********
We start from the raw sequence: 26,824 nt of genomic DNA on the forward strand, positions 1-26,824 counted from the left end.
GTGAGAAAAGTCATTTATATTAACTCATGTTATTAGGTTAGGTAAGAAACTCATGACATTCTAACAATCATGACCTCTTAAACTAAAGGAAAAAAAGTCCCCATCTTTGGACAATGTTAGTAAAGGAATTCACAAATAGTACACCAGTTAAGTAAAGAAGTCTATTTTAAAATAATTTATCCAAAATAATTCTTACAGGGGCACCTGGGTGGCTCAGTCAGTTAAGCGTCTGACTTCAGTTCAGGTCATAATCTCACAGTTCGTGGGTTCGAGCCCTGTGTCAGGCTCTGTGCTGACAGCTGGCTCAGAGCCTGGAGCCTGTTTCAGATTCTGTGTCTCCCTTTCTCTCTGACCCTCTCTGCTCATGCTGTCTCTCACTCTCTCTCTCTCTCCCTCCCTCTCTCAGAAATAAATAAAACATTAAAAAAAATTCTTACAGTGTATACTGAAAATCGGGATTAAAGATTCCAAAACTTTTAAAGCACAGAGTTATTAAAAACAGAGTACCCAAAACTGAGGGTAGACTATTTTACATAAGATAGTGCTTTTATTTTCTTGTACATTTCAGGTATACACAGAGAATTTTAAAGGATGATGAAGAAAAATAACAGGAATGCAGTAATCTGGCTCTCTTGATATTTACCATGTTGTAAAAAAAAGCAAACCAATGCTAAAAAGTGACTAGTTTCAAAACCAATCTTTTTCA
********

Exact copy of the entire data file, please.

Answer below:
We start from the raw sequence: 26,824 nt of genomic DNA on the forward strand, positions 1-26,824 counted from the left end.
GTGAGAAAAGTCATTTATATTAACTCATGTTATTAGGTTAGGTAAGAAACTCATGACATTCTAACAATCATGACCTCTTAAACTAAAGGAAAAAAAGTCCCCATCTTTGGACAATGTTAGTAAAGGAATTCACAAATAGTACACCAGTTAAGTAAAGAAGTCTATTTTAAAATAATTTATCCAAAATAATTCTTACAGGGGCACCTGGGTGGCTCAGTCAGTTAAGCGTCTGACTTCAGTTCAGGTCATAATCTCACAGTTCGTGGGTTCGAGCCCTGTGTCAGGCTCTGTGCTGACAGCTGGCTCAGAGCCTGGAGCCTGTTTCAGATTCTGTGTCTCCCTTTCTCTCTGACCCTCTCTGCTCATGCTGTCTCTCACTCTCTCTCTCTCTCCCTCCCTCTCTCAGAAATAAATAAAACATTAAAAAAAATTCTTACAGTGTATACTGAAAATCGGGATTAAAGATTCCAAAACTTTTAAAGCACAGAGTTATTAAAAACAGAGTACCCAAAACTGAGGGTAGACTATTTTACATAAGATAGTGCTTTTATTTTCTTGTACATTTCAGGTATACACAGAGAATTTTAAAGGATGATGAAGAAAAATAACAGGAATGCAGTAATCTGGCTCTCTTGATATTTACCATGTTGTAAAAAAAAGCAAACCAATGCTAAAAAGTGACTAGTTTCAAAACCAATCTTTTTCA